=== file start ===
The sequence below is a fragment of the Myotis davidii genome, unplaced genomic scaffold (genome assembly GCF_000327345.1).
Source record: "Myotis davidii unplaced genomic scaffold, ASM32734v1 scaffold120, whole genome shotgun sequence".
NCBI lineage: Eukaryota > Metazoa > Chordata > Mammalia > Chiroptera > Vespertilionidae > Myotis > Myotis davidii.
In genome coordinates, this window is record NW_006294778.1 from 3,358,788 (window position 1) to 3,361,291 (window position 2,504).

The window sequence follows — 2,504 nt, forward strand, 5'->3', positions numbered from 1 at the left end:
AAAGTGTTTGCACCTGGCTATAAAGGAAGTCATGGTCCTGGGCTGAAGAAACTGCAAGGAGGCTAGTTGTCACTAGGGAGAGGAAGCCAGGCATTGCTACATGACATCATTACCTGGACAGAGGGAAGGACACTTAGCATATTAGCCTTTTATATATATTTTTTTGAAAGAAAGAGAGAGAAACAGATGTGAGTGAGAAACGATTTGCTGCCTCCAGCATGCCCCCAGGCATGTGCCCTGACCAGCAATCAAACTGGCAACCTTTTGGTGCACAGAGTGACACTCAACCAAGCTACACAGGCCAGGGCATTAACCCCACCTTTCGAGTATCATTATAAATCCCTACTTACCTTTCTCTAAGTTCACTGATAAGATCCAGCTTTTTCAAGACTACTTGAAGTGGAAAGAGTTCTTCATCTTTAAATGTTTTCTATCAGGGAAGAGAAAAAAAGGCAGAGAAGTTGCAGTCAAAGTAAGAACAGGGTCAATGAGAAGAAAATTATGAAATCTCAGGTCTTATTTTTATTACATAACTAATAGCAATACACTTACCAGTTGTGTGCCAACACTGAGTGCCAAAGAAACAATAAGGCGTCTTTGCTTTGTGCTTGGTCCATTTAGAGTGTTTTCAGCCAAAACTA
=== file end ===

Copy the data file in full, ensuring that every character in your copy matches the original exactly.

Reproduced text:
The sequence below is a fragment of the Myotis davidii genome, unplaced genomic scaffold (genome assembly GCF_000327345.1).
Source record: "Myotis davidii unplaced genomic scaffold, ASM32734v1 scaffold120, whole genome shotgun sequence".
NCBI lineage: Eukaryota > Metazoa > Chordata > Mammalia > Chiroptera > Vespertilionidae > Myotis > Myotis davidii.
In genome coordinates, this window is record NW_006294778.1 from 3,358,788 (window position 1) to 3,361,291 (window position 2,504).

The window sequence follows — 2,504 nt, forward strand, 5'->3', positions numbered from 1 at the left end:
AAAGTGTTTGCACCTGGCTATAAAGGAAGTCATGGTCCTGGGCTGAAGAAACTGCAAGGAGGCTAGTTGTCACTAGGGAGAGGAAGCCAGGCATTGCTACATGACATCATTACCTGGACAGAGGGAAGGACACTTAGCATATTAGCCTTTTATATATATTTTTTTGAAAGAAAGAGAGAGAAACAGATGTGAGTGAGAAACGATTTGCTGCCTCCAGCATGCCCCCAGGCATGTGCCCTGACCAGCAATCAAACTGGCAACCTTTTGGTGCACAGAGTGACACTCAACCAAGCTACACAGGCCAGGGCATTAACCCCACCTTTCGAGTATCATTATAAATCCCTACTTACCTTTCTCTAAGTTCACTGATAAGATCCAGCTTTTTCAAGACTACTTGAAGTGGAAAGAGTTCTTCATCTTTAAATGTTTTCTATCAGGGAAGAGAAAAAAAGGCAGAGAAGTTGCAGTCAAAGTAAGAACAGGGTCAATGAGAAGAAAATTATGAAATCTCAGGTCTTATTTTTATTACATAACTAATAGCAATACACTTACCAGTTGTGTGCCAACACTGAGTGCCAAAGAAACAATAAGGCGTCTTTGCTTTGTGCTTGGTCCATTTAGAGTGTTTTCAGCCAAAACTA